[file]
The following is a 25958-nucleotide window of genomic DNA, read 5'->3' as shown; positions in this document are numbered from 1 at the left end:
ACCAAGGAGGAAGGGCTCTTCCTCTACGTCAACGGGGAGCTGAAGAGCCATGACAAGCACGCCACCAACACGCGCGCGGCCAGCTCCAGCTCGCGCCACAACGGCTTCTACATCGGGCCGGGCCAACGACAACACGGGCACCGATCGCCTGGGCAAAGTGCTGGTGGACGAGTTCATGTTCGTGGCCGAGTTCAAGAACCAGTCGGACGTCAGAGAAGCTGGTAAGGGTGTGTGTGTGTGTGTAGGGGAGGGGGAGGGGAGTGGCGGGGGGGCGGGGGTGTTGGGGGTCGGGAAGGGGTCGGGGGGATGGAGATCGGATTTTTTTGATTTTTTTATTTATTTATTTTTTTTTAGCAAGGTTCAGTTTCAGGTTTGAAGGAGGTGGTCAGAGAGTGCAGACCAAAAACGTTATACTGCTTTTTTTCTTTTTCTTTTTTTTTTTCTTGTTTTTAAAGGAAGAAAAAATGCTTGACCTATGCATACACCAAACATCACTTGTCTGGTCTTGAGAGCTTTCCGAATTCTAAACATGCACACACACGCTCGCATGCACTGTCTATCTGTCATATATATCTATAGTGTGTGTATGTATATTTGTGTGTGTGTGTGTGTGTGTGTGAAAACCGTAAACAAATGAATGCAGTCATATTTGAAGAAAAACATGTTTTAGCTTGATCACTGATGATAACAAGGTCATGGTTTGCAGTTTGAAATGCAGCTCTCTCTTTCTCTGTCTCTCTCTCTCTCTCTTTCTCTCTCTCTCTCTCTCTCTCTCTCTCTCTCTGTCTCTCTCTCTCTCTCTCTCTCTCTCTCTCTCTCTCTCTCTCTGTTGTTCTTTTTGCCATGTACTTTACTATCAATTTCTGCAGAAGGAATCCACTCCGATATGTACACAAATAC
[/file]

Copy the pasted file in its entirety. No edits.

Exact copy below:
The following is a 25958-nucleotide window of genomic DNA, read 5'->3' as shown; positions in this document are numbered from 1 at the left end:
ACCAAGGAGGAAGGGCTCTTCCTCTACGTCAACGGGGAGCTGAAGAGCCATGACAAGCACGCCACCAACACGCGCGCGGCCAGCTCCAGCTCGCGCCACAACGGCTTCTACATCGGGCCGGGCCAACGACAACACGGGCACCGATCGCCTGGGCAAAGTGCTGGTGGACGAGTTCATGTTCGTGGCCGAGTTCAAGAACCAGTCGGACGTCAGAGAAGCTGGTAAGGGTGTGTGTGTGTGTGTAGGGGAGGGGGAGGGGAGTGGCGGGGGGGCGGGGGTGTTGGGGGTCGGGAAGGGGTCGGGGGGATGGAGATCGGATTTTTTTGATTTTTTTATTTATTTATTTTTTTTTAGCAAGGTTCAGTTTCAGGTTTGAAGGAGGTGGTCAGAGAGTGCAGACCAAAAACGTTATACTGCTTTTTTTCTTTTTCTTTTTTTTTTTCTTGTTTTTAAAGGAAGAAAAAATGCTTGACCTATGCATACACCAAACATCACTTGTCTGGTCTTGAGAGCTTTCCGAATTCTAAACATGCACACACACGCTCGCATGCACTGTCTATCTGTCATATATATCTATAGTGTGTGTATGTATATTTGTGTGTGTGTGTGTGTGTGTGTGAAAACCGTAAACAAATGAATGCAGTCATATTTGAAGAAAAACATGTTTTAGCTTGATCACTGATGATAACAAGGTCATGGTTTGCAGTTTGAAATGCAGCTCTCTCTTTCTCTGTCTCTCTCTCTCTCTCTTTCTCTCTCTCTCTCTCTCTCTCTCTCTCTCTCTGTCTCTCTCTCTCTCTCTCTCTCTCTCTCTCTCTCTCTCTCTCTGTTGTTCTTTTTGCCATGTACTTTACTATCAATTTCTGCAGAAGGAATCCACTCCGATATGTACACAAATAC